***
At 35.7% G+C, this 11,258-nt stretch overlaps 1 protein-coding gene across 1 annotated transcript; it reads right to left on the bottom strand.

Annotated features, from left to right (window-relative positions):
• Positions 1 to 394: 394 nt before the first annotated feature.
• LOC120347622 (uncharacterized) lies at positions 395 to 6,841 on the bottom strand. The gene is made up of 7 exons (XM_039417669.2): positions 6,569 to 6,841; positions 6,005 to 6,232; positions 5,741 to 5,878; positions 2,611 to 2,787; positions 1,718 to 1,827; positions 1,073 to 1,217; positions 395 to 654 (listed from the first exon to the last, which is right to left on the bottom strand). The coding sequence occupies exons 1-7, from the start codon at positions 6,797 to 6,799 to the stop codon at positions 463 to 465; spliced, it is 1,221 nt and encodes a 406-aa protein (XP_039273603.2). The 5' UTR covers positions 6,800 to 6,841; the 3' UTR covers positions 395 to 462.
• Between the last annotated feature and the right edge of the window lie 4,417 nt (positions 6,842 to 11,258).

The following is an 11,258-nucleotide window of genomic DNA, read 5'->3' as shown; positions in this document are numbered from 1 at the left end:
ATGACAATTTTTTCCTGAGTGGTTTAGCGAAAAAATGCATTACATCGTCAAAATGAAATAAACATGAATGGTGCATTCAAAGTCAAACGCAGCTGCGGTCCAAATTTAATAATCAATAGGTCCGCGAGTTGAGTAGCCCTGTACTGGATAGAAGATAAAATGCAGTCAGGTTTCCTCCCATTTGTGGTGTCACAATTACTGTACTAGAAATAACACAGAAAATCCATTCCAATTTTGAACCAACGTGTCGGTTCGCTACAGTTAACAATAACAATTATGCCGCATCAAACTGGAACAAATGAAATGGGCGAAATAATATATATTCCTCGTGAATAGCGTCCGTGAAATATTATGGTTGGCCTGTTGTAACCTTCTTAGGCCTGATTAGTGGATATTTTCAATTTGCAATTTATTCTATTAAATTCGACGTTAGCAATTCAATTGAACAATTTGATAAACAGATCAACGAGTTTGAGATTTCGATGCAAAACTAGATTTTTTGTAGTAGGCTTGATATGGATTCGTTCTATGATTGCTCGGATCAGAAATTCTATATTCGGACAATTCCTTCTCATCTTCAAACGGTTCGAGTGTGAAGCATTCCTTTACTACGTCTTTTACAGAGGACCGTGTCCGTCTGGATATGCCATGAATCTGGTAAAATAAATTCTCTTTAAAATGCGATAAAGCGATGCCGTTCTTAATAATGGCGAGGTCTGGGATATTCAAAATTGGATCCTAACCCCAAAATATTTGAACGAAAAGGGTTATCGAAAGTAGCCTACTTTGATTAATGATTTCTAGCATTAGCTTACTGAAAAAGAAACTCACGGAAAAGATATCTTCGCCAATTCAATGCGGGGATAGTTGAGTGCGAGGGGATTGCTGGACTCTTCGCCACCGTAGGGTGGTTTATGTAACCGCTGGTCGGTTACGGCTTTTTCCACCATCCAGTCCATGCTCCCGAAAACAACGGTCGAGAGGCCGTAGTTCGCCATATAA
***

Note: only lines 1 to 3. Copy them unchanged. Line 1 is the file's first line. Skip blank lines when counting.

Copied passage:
At 35.7% G+C, this 11,258-nt stretch overlaps 1 protein-coding gene across 1 annotated transcript; it reads right to left on the bottom strand.

Annotated features, from left to right (window-relative positions):
• Positions 1 to 394: 394 nt before the first annotated feature.